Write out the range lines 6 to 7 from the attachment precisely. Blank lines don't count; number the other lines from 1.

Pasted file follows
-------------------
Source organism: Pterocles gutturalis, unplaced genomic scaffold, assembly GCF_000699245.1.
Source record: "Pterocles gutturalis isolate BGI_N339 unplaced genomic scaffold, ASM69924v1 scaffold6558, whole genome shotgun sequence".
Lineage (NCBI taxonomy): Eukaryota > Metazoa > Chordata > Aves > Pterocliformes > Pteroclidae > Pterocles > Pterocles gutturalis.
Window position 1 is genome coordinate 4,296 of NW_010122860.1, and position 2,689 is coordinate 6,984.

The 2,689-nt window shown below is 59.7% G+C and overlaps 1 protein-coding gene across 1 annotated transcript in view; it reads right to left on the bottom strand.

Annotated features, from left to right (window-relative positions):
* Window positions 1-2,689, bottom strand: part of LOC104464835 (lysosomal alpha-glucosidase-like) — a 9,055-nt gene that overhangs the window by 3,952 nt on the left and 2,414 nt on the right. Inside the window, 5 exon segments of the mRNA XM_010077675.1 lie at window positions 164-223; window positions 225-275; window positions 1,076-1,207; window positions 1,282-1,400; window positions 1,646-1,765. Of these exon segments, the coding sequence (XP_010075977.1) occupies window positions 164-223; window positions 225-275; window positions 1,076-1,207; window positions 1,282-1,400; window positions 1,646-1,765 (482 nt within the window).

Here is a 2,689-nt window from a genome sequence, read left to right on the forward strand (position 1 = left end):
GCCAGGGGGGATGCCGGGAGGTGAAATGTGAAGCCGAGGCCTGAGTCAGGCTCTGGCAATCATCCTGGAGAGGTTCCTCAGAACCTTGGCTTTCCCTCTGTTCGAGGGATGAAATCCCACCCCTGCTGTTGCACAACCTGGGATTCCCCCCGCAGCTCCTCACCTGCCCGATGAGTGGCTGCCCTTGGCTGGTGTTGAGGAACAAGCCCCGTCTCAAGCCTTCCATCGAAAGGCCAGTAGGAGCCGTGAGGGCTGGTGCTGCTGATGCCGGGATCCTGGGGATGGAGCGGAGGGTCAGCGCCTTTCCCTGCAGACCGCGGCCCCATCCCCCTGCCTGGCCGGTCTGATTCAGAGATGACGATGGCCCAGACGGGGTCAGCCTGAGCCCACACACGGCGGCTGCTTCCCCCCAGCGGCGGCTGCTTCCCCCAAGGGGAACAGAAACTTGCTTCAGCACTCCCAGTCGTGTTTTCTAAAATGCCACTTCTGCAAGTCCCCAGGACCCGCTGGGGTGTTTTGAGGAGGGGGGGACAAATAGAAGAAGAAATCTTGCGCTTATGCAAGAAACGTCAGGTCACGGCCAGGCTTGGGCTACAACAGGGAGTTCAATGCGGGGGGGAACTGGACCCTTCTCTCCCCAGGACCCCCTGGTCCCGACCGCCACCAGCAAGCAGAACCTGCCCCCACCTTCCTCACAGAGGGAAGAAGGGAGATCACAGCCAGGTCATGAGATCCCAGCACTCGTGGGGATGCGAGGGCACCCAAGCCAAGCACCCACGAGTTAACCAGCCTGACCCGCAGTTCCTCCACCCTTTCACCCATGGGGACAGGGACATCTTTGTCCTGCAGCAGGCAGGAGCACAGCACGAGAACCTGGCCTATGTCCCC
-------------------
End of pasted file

Annotated features, from left to right (window-relative positions):
* Window positions 1-2,689, bottom strand: part of LOC104464835 (lysosomal alpha-glucosidase-like) — a 9,055-nt gene that overhangs the window by 3,952 nt on the left and 2,414 nt on the right. Inside the window, 5 exon segments of the mRNA XM_010077675.1 lie at window positions 164-223; window positions 225-275; window positions 1,076-1,207; window positions 1,282-1,400; window positions 1,646-1,765. Of these exon segments, the coding sequence (XP_010075977.1) occupies window positions 164-223; window positions 225-275; window positions 1,076-1,207; window positions 1,282-1,400; window positions 1,646-1,765 (482 nt within the window).